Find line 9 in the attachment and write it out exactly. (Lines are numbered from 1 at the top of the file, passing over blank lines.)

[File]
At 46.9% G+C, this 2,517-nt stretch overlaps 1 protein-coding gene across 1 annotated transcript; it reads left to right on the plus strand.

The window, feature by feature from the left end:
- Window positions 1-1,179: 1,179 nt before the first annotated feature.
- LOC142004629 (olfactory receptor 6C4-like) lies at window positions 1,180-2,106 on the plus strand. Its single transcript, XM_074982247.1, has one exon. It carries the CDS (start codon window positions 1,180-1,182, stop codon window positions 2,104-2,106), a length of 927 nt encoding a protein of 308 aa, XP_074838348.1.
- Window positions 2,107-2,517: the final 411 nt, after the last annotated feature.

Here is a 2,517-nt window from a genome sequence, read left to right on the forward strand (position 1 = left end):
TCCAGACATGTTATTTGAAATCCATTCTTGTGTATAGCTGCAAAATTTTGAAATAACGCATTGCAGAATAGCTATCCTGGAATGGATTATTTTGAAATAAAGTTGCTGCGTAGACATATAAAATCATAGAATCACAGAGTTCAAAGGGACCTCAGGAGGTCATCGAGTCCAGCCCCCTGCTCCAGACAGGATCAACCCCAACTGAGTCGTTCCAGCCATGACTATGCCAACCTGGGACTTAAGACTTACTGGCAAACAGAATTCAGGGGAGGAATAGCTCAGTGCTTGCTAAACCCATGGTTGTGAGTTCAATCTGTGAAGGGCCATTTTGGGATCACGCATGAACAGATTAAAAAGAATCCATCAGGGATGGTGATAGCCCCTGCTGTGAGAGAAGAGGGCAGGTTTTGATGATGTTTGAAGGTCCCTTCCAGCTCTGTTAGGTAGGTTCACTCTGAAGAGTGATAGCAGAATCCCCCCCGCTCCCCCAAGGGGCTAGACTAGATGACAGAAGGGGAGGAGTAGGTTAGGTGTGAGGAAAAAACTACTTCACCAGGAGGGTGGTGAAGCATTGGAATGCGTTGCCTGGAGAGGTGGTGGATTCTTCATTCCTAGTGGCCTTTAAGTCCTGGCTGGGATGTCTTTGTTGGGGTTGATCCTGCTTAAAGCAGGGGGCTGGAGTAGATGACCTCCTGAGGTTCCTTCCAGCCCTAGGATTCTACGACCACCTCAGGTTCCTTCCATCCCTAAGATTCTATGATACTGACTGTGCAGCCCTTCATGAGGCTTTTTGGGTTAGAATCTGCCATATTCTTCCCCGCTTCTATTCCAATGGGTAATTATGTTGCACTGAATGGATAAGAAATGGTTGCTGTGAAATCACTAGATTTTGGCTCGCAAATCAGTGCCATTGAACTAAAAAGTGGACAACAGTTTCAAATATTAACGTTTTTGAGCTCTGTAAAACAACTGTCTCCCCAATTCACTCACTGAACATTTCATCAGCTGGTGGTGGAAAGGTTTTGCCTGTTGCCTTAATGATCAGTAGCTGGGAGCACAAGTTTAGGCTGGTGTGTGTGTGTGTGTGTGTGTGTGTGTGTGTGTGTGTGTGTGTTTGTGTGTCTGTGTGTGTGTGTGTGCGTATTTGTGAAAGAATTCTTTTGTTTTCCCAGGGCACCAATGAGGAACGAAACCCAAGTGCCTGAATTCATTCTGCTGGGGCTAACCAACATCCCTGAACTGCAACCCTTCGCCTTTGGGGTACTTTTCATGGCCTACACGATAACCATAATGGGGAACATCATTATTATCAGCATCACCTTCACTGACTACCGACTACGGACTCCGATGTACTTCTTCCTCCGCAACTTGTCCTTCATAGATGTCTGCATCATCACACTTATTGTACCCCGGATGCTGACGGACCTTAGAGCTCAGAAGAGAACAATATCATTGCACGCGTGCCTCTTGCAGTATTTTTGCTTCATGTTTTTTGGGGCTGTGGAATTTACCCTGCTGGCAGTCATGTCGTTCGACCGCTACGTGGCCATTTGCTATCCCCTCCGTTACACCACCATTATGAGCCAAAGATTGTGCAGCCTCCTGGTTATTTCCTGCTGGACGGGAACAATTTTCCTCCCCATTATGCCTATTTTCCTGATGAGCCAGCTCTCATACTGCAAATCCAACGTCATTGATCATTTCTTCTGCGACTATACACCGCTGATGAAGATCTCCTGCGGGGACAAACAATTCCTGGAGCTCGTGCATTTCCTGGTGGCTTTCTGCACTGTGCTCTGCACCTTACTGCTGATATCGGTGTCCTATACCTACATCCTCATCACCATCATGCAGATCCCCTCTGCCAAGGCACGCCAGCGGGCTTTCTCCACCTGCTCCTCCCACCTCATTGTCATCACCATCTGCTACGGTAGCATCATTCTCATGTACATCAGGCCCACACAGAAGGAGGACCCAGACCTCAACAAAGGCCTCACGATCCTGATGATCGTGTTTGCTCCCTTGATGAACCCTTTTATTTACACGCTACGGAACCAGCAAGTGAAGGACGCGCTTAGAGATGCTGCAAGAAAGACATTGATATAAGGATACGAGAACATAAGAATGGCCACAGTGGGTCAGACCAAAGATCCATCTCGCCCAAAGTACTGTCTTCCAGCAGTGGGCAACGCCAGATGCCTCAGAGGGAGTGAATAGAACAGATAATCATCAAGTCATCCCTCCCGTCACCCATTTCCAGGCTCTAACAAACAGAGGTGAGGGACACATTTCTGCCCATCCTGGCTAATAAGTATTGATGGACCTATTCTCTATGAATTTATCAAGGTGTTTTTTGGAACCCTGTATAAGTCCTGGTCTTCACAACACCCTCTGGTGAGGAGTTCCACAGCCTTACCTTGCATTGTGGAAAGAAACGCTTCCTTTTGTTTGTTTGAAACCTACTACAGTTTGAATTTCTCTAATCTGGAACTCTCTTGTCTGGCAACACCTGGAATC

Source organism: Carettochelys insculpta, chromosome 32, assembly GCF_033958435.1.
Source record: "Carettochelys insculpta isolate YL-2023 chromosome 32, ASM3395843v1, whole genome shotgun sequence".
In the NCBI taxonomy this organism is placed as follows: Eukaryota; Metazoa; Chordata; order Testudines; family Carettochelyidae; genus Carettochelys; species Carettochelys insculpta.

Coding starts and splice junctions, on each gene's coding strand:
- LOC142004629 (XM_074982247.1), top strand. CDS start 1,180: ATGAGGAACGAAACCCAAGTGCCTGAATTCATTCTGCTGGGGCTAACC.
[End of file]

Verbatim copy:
Source record: "Carettochelys insculpta isolate YL-2023 chromosome 32, ASM3395843v1, whole genome shotgun sequence".